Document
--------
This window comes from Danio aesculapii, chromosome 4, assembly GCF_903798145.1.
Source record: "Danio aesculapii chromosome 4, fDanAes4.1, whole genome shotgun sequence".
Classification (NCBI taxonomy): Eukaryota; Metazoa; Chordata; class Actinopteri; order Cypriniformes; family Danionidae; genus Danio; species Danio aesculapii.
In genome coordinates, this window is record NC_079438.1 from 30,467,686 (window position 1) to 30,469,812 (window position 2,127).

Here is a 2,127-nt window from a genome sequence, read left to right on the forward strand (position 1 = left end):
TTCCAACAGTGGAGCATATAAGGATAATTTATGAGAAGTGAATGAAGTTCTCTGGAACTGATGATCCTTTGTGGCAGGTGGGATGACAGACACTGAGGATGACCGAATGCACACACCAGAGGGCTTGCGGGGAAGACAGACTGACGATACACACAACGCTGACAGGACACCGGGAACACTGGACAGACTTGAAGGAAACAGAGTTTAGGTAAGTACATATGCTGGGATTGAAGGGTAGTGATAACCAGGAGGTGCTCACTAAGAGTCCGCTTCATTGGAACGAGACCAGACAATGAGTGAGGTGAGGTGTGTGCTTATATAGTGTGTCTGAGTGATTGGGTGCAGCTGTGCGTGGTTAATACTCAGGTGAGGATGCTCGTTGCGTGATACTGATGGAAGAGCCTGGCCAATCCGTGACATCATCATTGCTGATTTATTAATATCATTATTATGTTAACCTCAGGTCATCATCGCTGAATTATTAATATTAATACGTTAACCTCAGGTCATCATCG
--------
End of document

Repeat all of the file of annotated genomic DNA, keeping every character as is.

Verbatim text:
This window comes from Danio aesculapii, chromosome 4, assembly GCF_903798145.1.
Source record: "Danio aesculapii chromosome 4, fDanAes4.1, whole genome shotgun sequence".
Classification (NCBI taxonomy): Eukaryota; Metazoa; Chordata; class Actinopteri; order Cypriniformes; family Danionidae; genus Danio; species Danio aesculapii.
In genome coordinates, this window is record NC_079438.1 from 30,467,686 (window position 1) to 30,469,812 (window position 2,127).

Here is a 2,127-nt window from a genome sequence, read left to right on the forward strand (position 1 = left end):
TTCCAACAGTGGAGCATATAAGGATAATTTATGAGAAGTGAATGAAGTTCTCTGGAACTGATGATCCTTTGTGGCAGGTGGGATGACAGACACTGAGGATGACCGAATGCACACACCAGAGGGCTTGCGGGGAAGACAGACTGACGATACACACAACGCTGACAGGACACCGGGAACACTGGACAGACTTGAAGGAAACAGAGTTTAGGTAAGTACATATGCTGGGATTGAAGGGTAGTGATAACCAGGAGGTGCTCACTAAGAGTCCGCTTCATTGGAACGAGACCAGACAATGAGTGAGGTGAGGTGTGTGCTTATATAGTGTGTCTGAGTGATTGGGTGCAGCTGTGCGTGGTTAATACTCAGGTGAGGATGCTCGTTGCGTGATACTGATGGAAGAGCCTGGCCAATCCGTGACATCATCATTGCTGATTTATTAATATCATTATTATGTTAACCTCAGGTCATCATCGCTGAATTATTAATATTAATACGTTAACCTCAGGTCATCATCG